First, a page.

TechRepublic reader wonders: what happened to the training revolution
Distance learning, self-paced learning, virtual classrooms, Web-Based Training (WBT), Computer-Based Training (CBT)—the list of alternative training methods that were to revolutionize the classroom goes on and on. What is happening to the training classroom? Will instructor-led training ever become a thing of the past?
One of our TechRepublic readers, Don, recently read an article we posted in TrainingRepublic titled “Leaving the Classroom ,” which originally appeared in the June issue of Inside Technology Training (ITT) magazine. Don sent us an e-mail with his thoughts on where training was supposed to go, where it is today, and where it’s headed in the future.
Don’s thoughts on “leaving the classroom”
“I have to take issue with the training article 'Leaving the Classroom.' Conventional wisdom has been predicting the death of the instructor-led training model for years. I myself bought into that once. In the early '90s, I did a master's program in education and completed several papers and projects on 'alternative learning.' I read those papers now, with all their dutifully footnoted predictions, and they are almost laughable.
"Five or six years ago distance learning and virtual classrooms were the future. They were going to revolutionize learning. This was before the Web exploded. Then Web-based learning was going to be the medium of choice. All along the way, trainers and classrooms were classified as endangered species. Schools as we know them would cease to exist. Instead of brick-and-mortar buildings and campuses, communities would invest in virtual infrastructure. People were going to get college degrees in the comfort of their living rooms. Well, guess what? It never happened, at least on the scale originally envisioned.“
Why we need live instruction
“I think there are a couple of reasons why distance learning hasn’t succeeded. First, putting together a viable distance learning technology has proven to be extremely difficult and expensive. The company I worked with prior to my current employer spent millions on a Web-based classroom infrastructure, complete with curriculums, audio and video, interactive chat sessions with instructors at specified times, and live instructional multicasts. It sounded great. Get your MCSE on your own time for only $2,500. It never got off the ground and has since been written off.
"The reason this program and others failed wasn't because of a lack of technology, money, or commitment. The simple fact of the matter is that the average student lacks the time, equipment, initiative, study skills, commitment, self-discipline, or basic intelligence to learn in a virtual, self-paced environment. Many of them are lacking in all of the above. That is distance learning's dirty little secret and the reason why instructor-led training has never and will never be replaced.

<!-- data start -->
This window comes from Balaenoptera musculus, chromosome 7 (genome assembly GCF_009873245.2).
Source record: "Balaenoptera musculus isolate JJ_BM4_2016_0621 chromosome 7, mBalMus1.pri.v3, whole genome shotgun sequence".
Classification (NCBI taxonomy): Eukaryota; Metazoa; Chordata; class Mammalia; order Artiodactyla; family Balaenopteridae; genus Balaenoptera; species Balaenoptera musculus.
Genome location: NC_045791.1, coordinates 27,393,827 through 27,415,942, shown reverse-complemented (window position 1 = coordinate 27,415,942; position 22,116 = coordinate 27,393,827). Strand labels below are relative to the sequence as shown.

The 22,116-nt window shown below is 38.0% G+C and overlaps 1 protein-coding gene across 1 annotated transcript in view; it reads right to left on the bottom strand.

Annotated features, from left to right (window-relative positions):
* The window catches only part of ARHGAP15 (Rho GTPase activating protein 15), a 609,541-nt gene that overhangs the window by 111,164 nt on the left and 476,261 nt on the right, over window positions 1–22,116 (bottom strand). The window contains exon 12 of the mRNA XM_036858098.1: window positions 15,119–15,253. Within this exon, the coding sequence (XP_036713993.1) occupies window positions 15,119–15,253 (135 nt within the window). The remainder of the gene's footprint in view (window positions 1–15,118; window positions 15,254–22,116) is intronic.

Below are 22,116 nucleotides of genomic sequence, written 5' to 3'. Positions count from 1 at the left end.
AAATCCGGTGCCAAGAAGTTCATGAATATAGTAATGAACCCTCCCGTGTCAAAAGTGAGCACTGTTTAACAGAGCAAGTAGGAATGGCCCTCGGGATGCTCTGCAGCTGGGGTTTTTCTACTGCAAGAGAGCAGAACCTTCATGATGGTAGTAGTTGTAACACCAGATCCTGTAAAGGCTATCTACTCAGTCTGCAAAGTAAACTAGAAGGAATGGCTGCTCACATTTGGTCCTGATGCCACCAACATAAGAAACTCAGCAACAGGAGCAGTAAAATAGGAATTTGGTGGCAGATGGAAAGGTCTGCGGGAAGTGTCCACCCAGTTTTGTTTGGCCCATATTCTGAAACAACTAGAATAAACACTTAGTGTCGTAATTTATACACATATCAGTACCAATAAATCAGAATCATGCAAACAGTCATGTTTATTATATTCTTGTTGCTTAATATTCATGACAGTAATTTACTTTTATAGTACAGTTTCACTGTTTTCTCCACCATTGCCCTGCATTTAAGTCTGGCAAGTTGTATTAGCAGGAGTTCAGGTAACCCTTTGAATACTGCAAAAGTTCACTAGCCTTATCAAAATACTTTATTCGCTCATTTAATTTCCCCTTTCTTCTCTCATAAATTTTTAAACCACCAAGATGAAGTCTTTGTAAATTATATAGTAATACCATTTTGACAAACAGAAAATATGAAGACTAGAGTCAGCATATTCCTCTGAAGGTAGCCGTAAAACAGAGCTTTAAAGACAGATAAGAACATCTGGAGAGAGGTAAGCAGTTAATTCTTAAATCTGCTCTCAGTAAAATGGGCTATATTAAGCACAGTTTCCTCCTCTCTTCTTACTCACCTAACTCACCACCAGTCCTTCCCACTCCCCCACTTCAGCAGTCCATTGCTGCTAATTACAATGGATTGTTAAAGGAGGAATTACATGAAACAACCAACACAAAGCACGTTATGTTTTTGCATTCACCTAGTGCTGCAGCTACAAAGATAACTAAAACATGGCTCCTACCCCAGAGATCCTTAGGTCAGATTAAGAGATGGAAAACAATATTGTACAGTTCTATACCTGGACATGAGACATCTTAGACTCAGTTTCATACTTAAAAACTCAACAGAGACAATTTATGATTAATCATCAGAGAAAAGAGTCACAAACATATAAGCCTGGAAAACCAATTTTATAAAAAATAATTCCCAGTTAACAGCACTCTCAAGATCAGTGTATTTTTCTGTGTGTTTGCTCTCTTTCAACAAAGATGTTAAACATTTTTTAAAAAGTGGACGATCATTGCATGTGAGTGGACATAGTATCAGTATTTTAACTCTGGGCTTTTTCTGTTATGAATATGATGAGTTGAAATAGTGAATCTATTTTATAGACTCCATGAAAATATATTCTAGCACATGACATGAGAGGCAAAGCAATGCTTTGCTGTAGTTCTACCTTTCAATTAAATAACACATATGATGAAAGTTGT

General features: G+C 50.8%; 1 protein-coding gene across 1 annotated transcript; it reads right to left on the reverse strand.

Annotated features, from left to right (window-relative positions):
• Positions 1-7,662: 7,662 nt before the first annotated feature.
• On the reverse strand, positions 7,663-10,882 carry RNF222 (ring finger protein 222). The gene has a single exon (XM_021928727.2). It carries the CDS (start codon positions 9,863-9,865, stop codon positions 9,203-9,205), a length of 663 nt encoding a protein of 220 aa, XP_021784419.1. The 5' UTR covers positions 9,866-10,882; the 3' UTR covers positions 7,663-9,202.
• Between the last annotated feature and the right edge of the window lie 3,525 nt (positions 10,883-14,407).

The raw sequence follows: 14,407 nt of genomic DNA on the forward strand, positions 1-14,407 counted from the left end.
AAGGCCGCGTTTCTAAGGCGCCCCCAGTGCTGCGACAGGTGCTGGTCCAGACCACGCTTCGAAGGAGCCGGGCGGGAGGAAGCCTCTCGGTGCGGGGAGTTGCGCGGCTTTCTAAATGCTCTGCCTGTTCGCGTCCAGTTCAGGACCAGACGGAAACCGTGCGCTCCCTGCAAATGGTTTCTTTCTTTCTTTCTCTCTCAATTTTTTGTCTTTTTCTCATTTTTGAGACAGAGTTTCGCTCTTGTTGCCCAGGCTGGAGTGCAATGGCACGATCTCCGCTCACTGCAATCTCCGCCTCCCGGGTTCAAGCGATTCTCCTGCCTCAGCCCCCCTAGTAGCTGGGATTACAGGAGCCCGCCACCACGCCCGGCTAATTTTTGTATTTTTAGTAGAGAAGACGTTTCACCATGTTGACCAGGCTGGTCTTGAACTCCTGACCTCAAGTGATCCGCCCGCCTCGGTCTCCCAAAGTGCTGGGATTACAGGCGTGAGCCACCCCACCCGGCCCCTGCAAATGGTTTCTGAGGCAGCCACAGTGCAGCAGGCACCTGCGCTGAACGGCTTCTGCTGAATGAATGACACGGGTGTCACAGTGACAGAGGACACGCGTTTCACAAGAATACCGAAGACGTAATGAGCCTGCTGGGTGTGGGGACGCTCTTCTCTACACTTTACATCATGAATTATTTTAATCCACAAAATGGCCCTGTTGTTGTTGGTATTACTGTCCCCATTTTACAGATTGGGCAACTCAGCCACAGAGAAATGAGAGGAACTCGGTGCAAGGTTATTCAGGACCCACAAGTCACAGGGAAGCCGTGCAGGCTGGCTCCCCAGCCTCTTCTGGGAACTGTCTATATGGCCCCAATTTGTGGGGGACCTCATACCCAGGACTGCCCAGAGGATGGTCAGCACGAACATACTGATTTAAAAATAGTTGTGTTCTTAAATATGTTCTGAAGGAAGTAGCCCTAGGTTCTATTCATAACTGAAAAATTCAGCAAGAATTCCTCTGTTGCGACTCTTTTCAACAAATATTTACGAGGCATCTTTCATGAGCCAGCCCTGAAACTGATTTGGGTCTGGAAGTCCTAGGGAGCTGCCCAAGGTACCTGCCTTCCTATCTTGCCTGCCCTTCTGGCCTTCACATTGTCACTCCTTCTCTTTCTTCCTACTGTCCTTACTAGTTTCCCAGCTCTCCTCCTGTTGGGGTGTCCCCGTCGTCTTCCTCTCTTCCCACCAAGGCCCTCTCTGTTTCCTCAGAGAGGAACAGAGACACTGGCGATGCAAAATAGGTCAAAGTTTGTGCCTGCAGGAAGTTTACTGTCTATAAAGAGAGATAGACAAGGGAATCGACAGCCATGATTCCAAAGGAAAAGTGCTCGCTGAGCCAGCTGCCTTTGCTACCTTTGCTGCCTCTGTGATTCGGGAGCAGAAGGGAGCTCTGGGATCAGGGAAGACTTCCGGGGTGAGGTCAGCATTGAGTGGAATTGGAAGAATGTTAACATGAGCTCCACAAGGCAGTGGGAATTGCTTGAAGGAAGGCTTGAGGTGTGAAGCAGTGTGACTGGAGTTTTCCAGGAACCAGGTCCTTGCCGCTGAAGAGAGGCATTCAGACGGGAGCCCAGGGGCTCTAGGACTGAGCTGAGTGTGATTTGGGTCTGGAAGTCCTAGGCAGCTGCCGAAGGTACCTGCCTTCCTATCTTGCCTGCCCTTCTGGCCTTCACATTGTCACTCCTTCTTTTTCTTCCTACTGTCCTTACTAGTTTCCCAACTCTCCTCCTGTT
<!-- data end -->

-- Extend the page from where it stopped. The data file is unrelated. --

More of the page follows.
"This is particularly true of technical subjects, such as application suites and network operating systems. Have you seen Windows 2000 yet? Nobody is going to learn that out of a book or over the Internet, especially if the person is new to the field.
"Distance learning, virtual learning, self-paced training, computer-based training are excellent for supplementing classroom training and are an indispensable part of a total learning package. But my experience is that the reports of the demise of instructor-led training are greatly exaggerated. There will always be a brisk demand for good instructor-led training and organizations that can efficiently deliver it at a competitive price.”
We’d like to know what our readers think about the future of the training classroom. Are you in agreement with Don? Is your training organization moving toward alternative methods of training? Please post your comments at the bottom of this page or send us a note .
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First, employees in the workplace view CBT, web-based learning and other new training methods as the poor cousin to instructor-led training. In the places I have worked, when employees are given a choice between methods of training they opt for the instructor-led model. Some might argue that these employees want the time off from work, or that they haven't had exposure to new methods. However, I think that the previous comment on the list is valid - employees need time away from the office and distractions to focus on new material. How many people can safely pencil off a half day for "learning time" and not be interrupted? In some cases, I think that employers are trying to squeeze in training to an already overloaded workday and really hope that the employees will complete the courses on their own time (breaks, lunch and after work hours.) In a project I completed for a Year 2000 computer rollout, the off-site training was the only benefit, employees received for putting up with all of that change.
I would also suggest that a lot of the learning products out there are not very good. Simply transfering information that an instructor might present (and present in a number of different ways) to text on screen (and maybe read, if you're lucky) doesn't add up to learning. What about trying it? Reinforcement? Demonstrating the idea in another fashion? Using workplace specific analogies?
My second point about why instructor-led training is not about to draw its last breath is related to the arguement in the article. Most people do not have the computer skills (and computer self-confidence) to usethe new methods very well. I have heard about classes that took six weeks to get everyone up-to-speed o
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